#1. Prove yourself wrong.

When I decided to start my Confidence Project, I did a bit of market research from several bloggers and YouTubers that I enjoy to hear what they had to say about confidence.

Granted, many of these voices are Christian or Catholic ones, so most of their advice comes from scripture and is more big-picture focused: “Know that your value comes from God.” “Trust in the Lord and rely not on your own understanding.” “I can do all things through Christ who strengthens me.” And so on and so forth.

On the other hand, I was also getting big-picture advice from more secular, mainstream voices: “Fake it till you make it.” “Ignore the haters.” “What’s wrong with being, what’s wrong with being, what’s wrong with being confident?” (Thanks Demi Lovato.)

I’m not saying this advice isn’t well-meaning. My thoughts on these maxims could make a whole other post. However, when I have tried to follow this advice, it has always escaped me when I needed it the most. In moments when I’m overwhelmed by a world that values me based on my relationship status and my salary, it’s difficult to believe that my worth is found in God alone. When I feel immense pressure to please everyone else, I can’t bring myself to ignore the haters.

What I needed was a list of action-oriented, concrete, and practical rules in order to battle against the waves of insecurity and self-doubt in the moment. I called them my Golden Rules of Confidence. I didn’t want to make an arbitrary list at the beginning of the year and try to apply it to the rest of the year. I wanted this list to be a compilation of truths I discovered along the way.

Little-known fact about me: I have a Ph.D. in Self-Criticism. I’m sure many of you can relate. To be fair, examining your conscience is a good skill to have, but constant negative self-talk has no place in authentic confidence.

Recently, during a stressful day at work, I found myself falling down the negativity black hole when suddenly, the First Golden Rule came to me: Prove yourself wrong.

When people talk about the negative voice in your head, that voice often uses “you”: You are stupid. You are ugly. You’re a failure. When the negative voice in my head talks, it uses “I”: I am stupid. I am ugly. I am a failure. I realized that in order to overcome my self-criticism habits, I didn’t need to prove myself to other people, I needed to prove myself to myself.

I wrote my First Golden Rule on a post-it and stuck it to my work laptop. Seeing that note every day has made a huge difference. I used to get so overwhelmed with feeling that I would never get all my work done that I gave up before I began. Now when I think, “I’ll never get all this done!” I immediately say, “Prove yourself wrong.” And my work gets done! Even if I don’t cross everything off my to-do list, I feel so much more confident at the end of the day.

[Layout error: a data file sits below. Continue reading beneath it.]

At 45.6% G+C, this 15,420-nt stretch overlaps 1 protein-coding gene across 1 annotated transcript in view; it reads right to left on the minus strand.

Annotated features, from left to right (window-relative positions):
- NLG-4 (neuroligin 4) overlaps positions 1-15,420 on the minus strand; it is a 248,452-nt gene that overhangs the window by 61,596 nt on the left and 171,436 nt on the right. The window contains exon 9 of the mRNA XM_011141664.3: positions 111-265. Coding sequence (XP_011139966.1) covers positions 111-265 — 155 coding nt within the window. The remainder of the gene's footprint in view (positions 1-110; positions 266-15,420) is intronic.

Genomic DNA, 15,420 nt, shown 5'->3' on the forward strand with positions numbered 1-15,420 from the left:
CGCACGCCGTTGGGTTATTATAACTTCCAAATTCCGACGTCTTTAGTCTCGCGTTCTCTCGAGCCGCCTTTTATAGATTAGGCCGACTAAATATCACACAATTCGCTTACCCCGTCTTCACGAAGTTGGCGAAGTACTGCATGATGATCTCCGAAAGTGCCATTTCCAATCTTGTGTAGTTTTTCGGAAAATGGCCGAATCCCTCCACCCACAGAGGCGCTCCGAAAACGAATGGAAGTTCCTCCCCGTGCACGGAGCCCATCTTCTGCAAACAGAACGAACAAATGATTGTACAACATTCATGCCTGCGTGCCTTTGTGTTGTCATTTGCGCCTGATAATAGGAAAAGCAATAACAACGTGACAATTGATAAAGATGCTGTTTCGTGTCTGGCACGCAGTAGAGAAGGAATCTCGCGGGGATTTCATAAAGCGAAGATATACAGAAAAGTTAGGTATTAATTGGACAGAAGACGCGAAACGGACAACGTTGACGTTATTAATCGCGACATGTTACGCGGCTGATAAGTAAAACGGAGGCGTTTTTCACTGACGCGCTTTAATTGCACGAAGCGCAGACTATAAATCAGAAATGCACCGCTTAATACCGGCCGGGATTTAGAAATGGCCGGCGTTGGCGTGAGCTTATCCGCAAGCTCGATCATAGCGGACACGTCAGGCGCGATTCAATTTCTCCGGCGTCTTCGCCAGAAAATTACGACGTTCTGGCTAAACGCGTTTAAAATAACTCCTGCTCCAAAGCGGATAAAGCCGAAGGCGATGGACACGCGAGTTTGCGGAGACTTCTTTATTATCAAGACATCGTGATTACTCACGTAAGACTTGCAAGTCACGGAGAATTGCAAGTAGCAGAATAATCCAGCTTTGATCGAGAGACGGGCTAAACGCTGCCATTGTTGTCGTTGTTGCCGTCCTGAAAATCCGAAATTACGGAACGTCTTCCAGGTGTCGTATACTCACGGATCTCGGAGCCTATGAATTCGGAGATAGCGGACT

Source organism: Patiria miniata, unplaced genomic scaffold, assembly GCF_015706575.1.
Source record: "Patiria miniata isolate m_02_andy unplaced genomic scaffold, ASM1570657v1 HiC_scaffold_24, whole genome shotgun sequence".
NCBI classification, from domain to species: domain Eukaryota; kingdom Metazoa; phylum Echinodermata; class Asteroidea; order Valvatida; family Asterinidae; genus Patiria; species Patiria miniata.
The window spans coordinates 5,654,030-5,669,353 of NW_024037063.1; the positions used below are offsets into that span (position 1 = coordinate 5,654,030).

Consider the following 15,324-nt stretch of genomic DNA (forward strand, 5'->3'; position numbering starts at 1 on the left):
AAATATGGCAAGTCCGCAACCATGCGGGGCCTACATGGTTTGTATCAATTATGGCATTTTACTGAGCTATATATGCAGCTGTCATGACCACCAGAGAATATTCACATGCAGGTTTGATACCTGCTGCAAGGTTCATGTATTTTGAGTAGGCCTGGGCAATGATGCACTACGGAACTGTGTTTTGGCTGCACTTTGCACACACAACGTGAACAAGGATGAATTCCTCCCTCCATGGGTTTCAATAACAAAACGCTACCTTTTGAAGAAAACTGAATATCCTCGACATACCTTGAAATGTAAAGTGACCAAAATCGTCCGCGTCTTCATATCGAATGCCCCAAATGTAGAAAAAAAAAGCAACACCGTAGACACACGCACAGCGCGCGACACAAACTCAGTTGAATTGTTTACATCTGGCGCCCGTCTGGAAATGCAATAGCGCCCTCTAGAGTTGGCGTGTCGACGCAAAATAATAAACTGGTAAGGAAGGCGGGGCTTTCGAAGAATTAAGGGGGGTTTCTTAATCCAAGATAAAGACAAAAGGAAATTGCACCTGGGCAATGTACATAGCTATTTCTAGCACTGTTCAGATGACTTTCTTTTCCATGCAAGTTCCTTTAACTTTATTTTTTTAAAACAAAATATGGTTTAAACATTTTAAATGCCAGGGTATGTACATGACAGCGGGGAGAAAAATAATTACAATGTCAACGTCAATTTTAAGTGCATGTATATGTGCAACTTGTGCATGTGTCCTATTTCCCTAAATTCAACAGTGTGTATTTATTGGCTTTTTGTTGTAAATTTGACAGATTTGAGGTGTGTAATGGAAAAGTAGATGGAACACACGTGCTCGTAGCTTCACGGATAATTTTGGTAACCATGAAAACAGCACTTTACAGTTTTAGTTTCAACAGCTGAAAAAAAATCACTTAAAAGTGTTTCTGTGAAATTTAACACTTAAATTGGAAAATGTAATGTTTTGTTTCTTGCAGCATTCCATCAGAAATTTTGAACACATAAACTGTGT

This Golden Rule also works when I make excuses for not doing something I should be doing. “I’m too tired to wake up now.” “I’m too busy to go to Mass today.” “It’s too late, I’ll do it tomorrow.” Prove. Yourself. Wrong.

I encourage you to try out this Golden Rule for yourself. Let me know how it goes for you. I’m no confidence expert, but a well-meaning blogger trying to figure it out.

Prove yourself wrong. It’s easier than you think.

À bientôt!

Vicky

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The Confidence Project

Bonne année, mes amis!

It’s that time of year again to make lofty resolutions for the year ahead, fantasize about  your brand-spankin’ new self ringing in the new year 12 months later, and then scrap your plans by the first week in February. Or maybe that’s just me.

As I thought about my resolutions for 2018, I realized that many of them were goals I had made in the past but never accomplished or even attempted. What was holding me back from being the person I wanted to be? The answer was simple: confidence.

For most of my life, I’ve had an aversion to the idea of being a confident person. I believed the word “confident” was synonymous with words like “selfish,” “aggressive,” “overbearing,” and “conceited.” These were the traits the popular kids in high school displayed, and surely they were confident, right? And more recently, I have found that in the theater world and the working world, the louder, more competitive, and more obnoxious you are, the more confident you seem. As a result of these experiences, I associated being confident with being narcissistic, entitled, and all-around insufferable.

Now, I know, and probably all of you know deep down, that this is not authentic confidence. However, I couldn’t even give you a non-cliché definition of authentic confidence here, at least not yet. This is where The Confidence Project comes in.

This project and its title are inspired by Gretchen Rubin’s 2009 book The Happiness Project. One of my best friends lent it to me in December, and even though I’m only halfway through it, I’m hooked. For those of you who haven’t read it, Rubin describes the year she spent studying how to be happier. For each of the twelve months, she focused on a specific area of her life in which she wanted to be happier (marriage, career, parenting, etc.), and set three to five resolutions for the month aimed at increasing happiness in that area.

My nerdy, scatterbrained self thought this strategy was both brilliant and manageable. Instead of trying to become more confident in all areas of my life overnight, I could focus on one area at a time.

So, in short, that’s what I’m doing this year. I’m dedicating each month to a different area of my life in which I want to grow in confidence. I’m not going to make any big promises about how I’m going to document this journey on this blog, only that I will try to do so.

In the spirit of this challenge, I’d love to know: What makes you feel authentically confident? Let me know in the comments below.

New year, new start. Let’s do this.

À bientôt!

– Vicky